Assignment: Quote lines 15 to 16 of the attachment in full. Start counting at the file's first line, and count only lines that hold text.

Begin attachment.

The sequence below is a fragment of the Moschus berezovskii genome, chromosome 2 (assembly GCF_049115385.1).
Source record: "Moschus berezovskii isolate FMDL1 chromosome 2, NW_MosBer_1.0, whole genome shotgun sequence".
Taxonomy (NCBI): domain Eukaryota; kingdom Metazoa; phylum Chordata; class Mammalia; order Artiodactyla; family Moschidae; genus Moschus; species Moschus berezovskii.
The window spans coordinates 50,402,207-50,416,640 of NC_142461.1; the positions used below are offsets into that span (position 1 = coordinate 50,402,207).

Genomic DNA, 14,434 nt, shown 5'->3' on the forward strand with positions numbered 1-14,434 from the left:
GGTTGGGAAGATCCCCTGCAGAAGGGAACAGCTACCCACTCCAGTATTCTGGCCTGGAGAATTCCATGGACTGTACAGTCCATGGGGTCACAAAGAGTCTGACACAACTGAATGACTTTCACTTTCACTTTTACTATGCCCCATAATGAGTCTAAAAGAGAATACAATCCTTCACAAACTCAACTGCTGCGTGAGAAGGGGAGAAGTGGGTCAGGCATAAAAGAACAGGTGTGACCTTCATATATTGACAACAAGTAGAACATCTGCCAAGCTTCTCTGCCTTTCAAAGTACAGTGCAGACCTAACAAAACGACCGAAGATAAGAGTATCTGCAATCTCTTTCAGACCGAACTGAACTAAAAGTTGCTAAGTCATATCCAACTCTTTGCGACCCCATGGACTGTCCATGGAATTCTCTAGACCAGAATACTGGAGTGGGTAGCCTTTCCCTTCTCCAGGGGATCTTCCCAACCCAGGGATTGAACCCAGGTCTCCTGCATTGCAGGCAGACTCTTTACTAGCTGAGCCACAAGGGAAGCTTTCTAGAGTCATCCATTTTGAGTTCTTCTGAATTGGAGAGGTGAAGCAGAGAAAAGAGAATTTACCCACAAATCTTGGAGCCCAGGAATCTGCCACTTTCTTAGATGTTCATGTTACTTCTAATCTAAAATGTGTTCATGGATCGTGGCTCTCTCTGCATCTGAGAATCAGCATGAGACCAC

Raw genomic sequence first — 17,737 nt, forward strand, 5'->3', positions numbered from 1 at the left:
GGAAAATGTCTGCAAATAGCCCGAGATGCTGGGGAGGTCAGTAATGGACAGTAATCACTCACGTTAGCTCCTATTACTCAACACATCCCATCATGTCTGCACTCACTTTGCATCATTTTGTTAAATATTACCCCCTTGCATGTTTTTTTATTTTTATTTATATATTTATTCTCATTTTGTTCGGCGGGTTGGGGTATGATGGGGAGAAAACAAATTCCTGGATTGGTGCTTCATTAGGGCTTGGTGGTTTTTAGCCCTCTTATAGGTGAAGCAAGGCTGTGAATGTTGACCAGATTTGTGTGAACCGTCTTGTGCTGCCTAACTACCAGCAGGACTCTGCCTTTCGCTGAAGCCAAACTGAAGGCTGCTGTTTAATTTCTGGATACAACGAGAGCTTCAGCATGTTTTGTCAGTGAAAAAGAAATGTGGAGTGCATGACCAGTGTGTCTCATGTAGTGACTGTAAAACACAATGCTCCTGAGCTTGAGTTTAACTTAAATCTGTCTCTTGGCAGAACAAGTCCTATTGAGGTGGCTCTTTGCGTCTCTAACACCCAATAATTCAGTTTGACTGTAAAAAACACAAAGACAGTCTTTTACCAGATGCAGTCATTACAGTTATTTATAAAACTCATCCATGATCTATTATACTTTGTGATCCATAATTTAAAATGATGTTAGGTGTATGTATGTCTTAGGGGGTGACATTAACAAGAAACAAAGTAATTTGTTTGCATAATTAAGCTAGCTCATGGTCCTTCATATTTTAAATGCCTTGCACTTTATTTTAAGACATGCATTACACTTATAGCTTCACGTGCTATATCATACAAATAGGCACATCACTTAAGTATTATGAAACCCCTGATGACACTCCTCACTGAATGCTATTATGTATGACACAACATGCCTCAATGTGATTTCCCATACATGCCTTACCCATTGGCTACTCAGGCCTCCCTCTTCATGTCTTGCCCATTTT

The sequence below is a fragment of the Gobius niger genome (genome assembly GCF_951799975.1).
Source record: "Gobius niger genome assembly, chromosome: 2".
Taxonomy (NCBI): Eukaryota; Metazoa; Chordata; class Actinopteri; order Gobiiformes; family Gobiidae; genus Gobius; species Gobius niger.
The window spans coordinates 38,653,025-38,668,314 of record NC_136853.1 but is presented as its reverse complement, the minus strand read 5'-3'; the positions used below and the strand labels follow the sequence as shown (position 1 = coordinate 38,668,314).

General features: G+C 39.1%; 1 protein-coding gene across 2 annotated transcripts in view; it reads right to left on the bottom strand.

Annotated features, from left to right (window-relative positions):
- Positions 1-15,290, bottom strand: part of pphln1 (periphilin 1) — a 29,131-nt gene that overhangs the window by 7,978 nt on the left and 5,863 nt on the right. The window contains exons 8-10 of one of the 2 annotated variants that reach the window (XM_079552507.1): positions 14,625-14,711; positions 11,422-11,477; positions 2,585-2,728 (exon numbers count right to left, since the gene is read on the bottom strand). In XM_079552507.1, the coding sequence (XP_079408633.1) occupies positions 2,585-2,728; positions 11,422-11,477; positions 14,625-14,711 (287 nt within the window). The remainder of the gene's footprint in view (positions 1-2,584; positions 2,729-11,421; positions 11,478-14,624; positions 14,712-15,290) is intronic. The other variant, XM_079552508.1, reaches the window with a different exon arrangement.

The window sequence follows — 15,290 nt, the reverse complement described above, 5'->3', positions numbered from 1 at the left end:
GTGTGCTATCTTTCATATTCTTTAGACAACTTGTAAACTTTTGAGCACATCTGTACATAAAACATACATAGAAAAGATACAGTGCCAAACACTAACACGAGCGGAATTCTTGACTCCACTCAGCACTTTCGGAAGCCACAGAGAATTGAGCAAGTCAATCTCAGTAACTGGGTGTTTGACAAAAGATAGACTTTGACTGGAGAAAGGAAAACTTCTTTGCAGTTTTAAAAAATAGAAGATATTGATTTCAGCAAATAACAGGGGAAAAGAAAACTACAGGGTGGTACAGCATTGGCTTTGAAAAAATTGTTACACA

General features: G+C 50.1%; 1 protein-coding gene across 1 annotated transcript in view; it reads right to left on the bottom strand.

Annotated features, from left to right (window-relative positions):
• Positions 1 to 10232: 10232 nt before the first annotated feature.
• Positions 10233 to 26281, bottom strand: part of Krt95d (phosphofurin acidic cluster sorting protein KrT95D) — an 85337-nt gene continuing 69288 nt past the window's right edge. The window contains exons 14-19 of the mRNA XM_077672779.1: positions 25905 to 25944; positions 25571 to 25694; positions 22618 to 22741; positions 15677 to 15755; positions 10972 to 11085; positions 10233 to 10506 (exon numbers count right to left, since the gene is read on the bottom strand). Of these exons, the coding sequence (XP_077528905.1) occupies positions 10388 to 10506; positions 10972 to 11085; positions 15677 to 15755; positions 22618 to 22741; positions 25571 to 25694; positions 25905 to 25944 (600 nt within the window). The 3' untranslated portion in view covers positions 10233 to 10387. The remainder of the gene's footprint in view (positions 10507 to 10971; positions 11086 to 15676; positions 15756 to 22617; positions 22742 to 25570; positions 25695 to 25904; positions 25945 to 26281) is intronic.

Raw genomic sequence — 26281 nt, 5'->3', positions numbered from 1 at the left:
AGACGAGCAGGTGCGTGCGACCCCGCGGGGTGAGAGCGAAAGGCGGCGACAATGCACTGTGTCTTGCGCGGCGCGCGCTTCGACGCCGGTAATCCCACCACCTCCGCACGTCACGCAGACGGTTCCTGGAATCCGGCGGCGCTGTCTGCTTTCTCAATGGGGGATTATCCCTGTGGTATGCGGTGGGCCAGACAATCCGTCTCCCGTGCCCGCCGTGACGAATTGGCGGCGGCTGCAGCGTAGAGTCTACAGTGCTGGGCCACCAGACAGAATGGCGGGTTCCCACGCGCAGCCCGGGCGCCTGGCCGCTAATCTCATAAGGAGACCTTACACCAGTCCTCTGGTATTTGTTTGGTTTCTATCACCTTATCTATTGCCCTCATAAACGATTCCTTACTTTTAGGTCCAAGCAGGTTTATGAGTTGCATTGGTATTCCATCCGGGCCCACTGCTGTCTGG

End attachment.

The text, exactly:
- Positions 1-15,290, bottom strand: part of pphln1 (periphilin 1) — a 29,131-nt gene that overhangs the window by 7,978 nt on the left and 5,863 nt on the right. The window contains exons 8-10 of one of the 2 annotated variants that reach the window (XM_079552507.1): positions 14,625-14,711; positions 11,422-11,477; positions 2,585-2,728 (exon numbers count right to left, since the gene is read on the bottom strand). In XM_079552507.1, the coding sequence (XP_079408633.1) occupies positions 2,585-2,728; positions 11,422-11,477; positions 14,625-14,711 (287 nt within the window). The remainder of the gene's footprint in view (positions 1-2,584; positions 2,729-11,421; positions 11,478-14,624; positions 14,712-15,290) is intronic. The other variant, XM_079552508.1, reaches the window with a different exon arrangement.

The window sequence follows — 15,290 nt, the reverse complement described above, 5'->3', positions numbered from 1 at the left end: